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12 best podcast marketing tools to grow your audience

12 best podcast marketing tools to grow your audience Dennis Hammer Partner post
· 13 min read · Email marketing · Dec 22, 2022
Josue (left) and Cesar (right) from the Customer Support team

Congratulations! You’re consistently publishing new podcast episodes and now you’re ready to focus on attracting new listeners.

Podcast marketing is similar to marketing other types of content, but with a few twists due to how listeners consume content through listening apps rather than a central location. Not to worry! We're here to make your work a lot easier with this list of the tools you'll need to succeed.

In this article, we offer our recommendations of the best podcast marketing tools that will help you attract new audiences and grow your listenership. 

In order to market your podcast, it has to be available somewhere. Podcast hosting platforms are services that store your audio content and provide you with an RSS feed. These hosts typically offer other podcast-friendly features. 

A podcast host is not the same as a traditional website hosting service. Your podcast host offers numerous optimizations for audio files, as well as a suite of tools to help you manage and promote your show.

However, many podcast hosts offer a semi-customizable website. This ensures that your show is always available independent of a listening app and gives you a place to publish show notes, resource lists, or episode transcripts. A website makes your show discoverable on the web for new listeners.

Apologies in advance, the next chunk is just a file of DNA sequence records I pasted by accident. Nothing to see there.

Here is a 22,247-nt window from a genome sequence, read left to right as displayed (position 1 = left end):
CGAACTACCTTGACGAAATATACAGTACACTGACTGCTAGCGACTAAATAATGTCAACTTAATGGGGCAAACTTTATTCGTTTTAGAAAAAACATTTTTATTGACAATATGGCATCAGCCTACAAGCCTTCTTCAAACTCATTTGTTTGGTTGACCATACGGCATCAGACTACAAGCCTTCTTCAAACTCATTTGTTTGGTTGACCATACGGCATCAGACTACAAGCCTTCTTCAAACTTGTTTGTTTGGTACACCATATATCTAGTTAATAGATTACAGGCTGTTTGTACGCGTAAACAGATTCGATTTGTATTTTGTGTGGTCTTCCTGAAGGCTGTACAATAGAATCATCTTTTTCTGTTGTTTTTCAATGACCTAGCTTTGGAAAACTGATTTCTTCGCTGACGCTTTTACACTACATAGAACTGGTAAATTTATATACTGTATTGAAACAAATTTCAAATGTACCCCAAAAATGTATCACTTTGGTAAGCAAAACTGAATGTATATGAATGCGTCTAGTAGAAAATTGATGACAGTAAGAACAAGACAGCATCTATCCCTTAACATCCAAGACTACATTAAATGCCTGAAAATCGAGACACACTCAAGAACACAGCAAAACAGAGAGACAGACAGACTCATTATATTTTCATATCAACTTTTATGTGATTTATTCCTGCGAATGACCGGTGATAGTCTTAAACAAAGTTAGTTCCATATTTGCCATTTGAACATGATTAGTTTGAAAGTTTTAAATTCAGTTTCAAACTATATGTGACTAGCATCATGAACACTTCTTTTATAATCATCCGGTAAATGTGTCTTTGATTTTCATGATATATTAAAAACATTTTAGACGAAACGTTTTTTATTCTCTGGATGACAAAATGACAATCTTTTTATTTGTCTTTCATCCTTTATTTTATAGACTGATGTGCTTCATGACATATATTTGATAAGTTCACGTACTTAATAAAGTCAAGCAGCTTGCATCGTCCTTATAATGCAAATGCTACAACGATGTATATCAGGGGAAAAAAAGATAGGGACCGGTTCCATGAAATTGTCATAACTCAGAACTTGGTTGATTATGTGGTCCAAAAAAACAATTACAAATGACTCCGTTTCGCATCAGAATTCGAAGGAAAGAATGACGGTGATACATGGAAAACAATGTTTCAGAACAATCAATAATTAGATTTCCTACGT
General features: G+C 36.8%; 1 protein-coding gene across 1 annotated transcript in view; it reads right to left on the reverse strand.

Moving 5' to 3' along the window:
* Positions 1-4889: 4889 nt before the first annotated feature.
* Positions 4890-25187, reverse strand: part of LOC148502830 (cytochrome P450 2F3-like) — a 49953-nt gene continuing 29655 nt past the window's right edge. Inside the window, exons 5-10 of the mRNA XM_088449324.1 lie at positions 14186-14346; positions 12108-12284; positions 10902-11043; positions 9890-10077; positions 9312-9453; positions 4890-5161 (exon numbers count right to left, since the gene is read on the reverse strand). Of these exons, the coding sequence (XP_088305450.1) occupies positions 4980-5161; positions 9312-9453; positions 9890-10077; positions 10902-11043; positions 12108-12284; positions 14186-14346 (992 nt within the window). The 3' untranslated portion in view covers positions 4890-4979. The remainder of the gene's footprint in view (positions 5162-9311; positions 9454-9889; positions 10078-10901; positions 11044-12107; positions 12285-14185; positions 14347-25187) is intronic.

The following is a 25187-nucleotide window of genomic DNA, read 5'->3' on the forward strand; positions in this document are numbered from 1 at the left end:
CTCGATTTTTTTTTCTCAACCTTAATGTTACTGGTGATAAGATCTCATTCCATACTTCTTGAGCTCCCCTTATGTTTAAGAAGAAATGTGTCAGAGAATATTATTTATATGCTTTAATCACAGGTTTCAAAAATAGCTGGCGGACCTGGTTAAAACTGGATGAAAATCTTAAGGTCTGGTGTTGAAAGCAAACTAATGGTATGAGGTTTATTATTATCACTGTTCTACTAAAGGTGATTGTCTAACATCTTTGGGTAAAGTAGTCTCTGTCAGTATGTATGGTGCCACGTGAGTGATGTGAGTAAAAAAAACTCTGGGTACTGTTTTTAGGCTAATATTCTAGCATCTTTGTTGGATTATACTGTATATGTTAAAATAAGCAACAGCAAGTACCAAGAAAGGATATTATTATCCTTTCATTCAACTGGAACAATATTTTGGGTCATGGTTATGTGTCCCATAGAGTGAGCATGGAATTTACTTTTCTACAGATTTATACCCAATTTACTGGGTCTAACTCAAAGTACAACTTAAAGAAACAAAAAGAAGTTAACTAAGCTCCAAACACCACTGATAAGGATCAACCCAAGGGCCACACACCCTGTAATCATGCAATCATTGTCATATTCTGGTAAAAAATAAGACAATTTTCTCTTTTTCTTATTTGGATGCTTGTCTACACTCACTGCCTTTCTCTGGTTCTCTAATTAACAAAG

Look for hosting services (like Castos), who offer affordable plans with features that help you promote your show, such as YouTube republishing, automatic transcriptions, sophisticated analytics, and submissions to popular listening apps.

An important way to market your podcast is to make it accessible wherever potential listeners like to enjoy podcast content. This is why major podcast directories become an important marketing channel.

A podcast directory is a platform like Apple Podcasts (iTunes), Google Podcasts, or Spotify. These podcast platforms don't host your audio files. They simply read your RSS feed and display the content for podcast listeners.

Luckily, using these platforms is simple. All you need to do is create an account on each and submit your RSS feed. Once your show is approved, your content will be available.

Your email list is a critical line of communication with your audience, and it should play a role in every marketing strategy. It’s a simple and effective way to notify your subscribers about new episodes, upcoming content, and other initiatives. You can even have two-way conversations that aren’t usually possible in an audio medium.